Australian Open Begins After Novak Djokovic Saga
Australian Open: World number one Djokovic was supposed to be the headline act in the night session, but the unvaccinated Serbian is not defending his title after a court threw out his bid to stay in the country.
- The Australian Open finally began at Melbourne Park on Monday
- The build-up was dominated by the visa saga that engulfed Novak Djokovic
- A court threw out his bid to stay in the country
The Australian Open finally began at Melbourne Park on Monday after a chaotic and controversial build-up dominated by the visa saga that engulfed world number one Novak Djokovic. Germany's Tatjana Maria struck the first serve of the opening Grand Slam of the year on Rod Laver Arena against Greece's Maria Sakkari, the fifth seed, in the women's singles. Defending champion Naomi Osaka follows her on centre court with 20-time Grand Slam winner Rafael Nadal concluding the afternoon action on an overcast and cool day, with crowds capped at 50 percent capacity due to coronavirus.
World number one Djokovic was supposed to be the headline act in the night session, but the unvaccinated Serbian is not defending his title after a court threw out his bid to stay in the country.
The 34-year-old flew out of Australia on Sunday night, his dreams of becoming the first man to win 21 majors over, at least for now, gifting Nadal the chance to instead be first to reach the milestone.
With Djokovic missing, third seed Alexander Zverev was instead elevated to Rod Laver Arena to conclude the day's action with his clash against fellow German Daniel Altmaier.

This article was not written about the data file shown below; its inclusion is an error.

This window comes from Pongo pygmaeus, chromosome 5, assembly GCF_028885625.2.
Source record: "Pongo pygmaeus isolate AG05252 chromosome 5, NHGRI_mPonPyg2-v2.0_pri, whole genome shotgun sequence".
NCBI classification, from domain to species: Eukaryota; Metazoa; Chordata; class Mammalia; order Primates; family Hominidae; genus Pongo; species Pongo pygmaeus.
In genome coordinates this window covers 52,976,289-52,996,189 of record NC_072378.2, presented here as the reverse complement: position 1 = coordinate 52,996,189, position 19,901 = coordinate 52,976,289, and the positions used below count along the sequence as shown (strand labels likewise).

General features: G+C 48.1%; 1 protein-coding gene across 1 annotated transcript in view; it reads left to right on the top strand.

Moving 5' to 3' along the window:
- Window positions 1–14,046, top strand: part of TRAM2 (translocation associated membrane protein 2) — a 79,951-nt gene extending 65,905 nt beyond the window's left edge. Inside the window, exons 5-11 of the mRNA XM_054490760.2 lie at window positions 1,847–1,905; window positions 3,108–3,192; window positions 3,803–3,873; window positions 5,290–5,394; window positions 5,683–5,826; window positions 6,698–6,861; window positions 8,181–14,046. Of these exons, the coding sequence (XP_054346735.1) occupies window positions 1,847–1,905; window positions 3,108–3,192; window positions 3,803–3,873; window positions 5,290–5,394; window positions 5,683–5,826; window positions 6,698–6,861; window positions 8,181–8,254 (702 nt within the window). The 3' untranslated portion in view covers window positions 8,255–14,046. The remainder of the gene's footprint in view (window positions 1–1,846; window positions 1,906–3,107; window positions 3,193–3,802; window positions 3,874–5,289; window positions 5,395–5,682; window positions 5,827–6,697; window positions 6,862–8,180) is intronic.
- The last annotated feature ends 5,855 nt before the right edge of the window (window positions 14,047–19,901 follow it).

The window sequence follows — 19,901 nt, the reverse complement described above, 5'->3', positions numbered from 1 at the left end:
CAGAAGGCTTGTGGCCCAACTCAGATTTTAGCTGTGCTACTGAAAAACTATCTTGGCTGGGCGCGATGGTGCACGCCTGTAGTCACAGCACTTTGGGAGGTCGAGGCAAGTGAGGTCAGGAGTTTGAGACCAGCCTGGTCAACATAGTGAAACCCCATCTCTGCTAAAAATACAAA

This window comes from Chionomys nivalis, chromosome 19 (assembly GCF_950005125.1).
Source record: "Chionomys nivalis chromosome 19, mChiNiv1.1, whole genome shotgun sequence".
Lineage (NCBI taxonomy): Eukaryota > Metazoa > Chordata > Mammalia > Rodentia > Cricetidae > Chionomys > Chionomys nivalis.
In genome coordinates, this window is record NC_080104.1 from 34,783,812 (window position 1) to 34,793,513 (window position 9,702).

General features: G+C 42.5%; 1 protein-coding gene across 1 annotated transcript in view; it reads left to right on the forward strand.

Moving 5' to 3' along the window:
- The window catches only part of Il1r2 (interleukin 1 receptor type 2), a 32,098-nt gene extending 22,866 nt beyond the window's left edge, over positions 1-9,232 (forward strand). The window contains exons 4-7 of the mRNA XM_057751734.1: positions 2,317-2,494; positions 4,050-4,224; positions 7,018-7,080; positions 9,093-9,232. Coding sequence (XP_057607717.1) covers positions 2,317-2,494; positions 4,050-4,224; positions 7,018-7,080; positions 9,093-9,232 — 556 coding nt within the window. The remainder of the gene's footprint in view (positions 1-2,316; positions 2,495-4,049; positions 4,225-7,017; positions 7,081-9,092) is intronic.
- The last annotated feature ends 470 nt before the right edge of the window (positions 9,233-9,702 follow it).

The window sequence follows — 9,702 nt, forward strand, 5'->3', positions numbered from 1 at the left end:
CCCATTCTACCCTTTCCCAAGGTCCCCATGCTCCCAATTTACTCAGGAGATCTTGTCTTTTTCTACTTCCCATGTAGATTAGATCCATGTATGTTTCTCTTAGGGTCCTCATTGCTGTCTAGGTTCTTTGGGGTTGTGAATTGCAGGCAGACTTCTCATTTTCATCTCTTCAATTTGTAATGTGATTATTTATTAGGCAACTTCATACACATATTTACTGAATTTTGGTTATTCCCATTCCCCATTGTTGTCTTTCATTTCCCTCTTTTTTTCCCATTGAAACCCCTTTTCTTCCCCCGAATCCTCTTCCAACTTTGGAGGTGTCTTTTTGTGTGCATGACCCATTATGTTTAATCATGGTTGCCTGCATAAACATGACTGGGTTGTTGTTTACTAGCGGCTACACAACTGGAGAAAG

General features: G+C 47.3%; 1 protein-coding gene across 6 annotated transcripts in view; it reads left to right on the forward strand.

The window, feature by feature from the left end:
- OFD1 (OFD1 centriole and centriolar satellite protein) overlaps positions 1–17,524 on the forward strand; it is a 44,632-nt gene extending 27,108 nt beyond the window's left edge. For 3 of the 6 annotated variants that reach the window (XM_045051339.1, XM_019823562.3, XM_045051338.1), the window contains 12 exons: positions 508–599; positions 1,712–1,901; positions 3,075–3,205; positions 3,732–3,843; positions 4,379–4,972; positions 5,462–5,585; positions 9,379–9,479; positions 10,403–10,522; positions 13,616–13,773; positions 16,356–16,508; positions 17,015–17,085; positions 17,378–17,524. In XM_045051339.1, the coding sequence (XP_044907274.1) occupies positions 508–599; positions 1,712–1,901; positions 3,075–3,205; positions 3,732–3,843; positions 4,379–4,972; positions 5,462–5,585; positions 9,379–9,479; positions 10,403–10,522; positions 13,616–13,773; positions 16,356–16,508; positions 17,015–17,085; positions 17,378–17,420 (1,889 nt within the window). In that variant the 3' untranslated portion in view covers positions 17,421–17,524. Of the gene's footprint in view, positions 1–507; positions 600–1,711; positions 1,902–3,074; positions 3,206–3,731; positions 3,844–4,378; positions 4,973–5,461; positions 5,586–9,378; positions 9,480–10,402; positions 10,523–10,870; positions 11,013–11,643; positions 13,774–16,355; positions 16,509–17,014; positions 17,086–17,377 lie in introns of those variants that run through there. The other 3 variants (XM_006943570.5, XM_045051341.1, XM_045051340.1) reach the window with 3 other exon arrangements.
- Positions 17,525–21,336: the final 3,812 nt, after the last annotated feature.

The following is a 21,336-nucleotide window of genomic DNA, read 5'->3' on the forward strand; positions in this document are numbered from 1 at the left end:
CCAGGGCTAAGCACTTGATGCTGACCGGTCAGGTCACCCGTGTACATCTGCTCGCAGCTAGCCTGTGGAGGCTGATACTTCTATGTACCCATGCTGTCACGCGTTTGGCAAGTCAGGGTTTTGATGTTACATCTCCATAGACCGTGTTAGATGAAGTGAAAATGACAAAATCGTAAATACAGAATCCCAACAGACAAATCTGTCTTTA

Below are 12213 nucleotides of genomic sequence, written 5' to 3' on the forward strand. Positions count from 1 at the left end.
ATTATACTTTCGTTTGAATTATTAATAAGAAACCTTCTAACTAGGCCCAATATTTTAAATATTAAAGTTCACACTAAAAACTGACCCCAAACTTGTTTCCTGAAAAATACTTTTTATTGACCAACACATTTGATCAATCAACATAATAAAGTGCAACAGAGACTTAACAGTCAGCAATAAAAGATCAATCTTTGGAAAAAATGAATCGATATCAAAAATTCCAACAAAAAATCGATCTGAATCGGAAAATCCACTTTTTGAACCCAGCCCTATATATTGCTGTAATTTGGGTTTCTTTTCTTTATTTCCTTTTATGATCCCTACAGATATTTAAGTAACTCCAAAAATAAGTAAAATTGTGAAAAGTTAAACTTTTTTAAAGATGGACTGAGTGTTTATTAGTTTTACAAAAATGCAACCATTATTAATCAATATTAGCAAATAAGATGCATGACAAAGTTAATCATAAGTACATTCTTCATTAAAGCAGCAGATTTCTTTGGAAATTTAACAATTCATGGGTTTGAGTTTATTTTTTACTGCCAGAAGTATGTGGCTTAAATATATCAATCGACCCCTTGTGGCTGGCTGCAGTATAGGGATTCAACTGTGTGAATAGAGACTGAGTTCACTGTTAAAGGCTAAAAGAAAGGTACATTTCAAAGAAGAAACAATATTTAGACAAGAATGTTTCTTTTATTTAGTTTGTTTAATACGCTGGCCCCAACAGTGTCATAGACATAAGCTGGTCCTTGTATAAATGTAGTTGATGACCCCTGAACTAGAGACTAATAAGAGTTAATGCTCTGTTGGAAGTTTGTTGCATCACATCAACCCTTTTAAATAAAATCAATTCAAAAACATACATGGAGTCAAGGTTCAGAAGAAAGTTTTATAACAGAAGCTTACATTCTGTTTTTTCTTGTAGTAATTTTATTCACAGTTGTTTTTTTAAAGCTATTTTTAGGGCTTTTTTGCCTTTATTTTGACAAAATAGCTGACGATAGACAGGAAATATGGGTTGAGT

World number one Ashleigh Barty's showdown with qualifier Lesia Tsurenko opens the evening session.
Fifteenth seed Elina Svitolina of Ukraine began proceedings on the neighbouring main show court, Margaret Court Arena, against Fiona Ferro of France.
With nine-time Australian Open champion Djokovic missing, the men's tournament is wide open with Nadal, Zverev, US Open champion Daniil Medvedev and Greek world number four Stefanos Tsitsipas all in contention.
But there is no Roger Federer this year, with the Swiss great battling injury.
Barty is the firm favourite on the women's side to win her home Slam for the first time, but will be under intense pressure from an expectant crowd.
Osaka, seeded just 13 after a long layoff to deal with mental health issues, will need to topple the Australian if she is to make it a hat-trick of titles in Melbourne.
Serena Williams is not in Melbourne because of fitness concerns.
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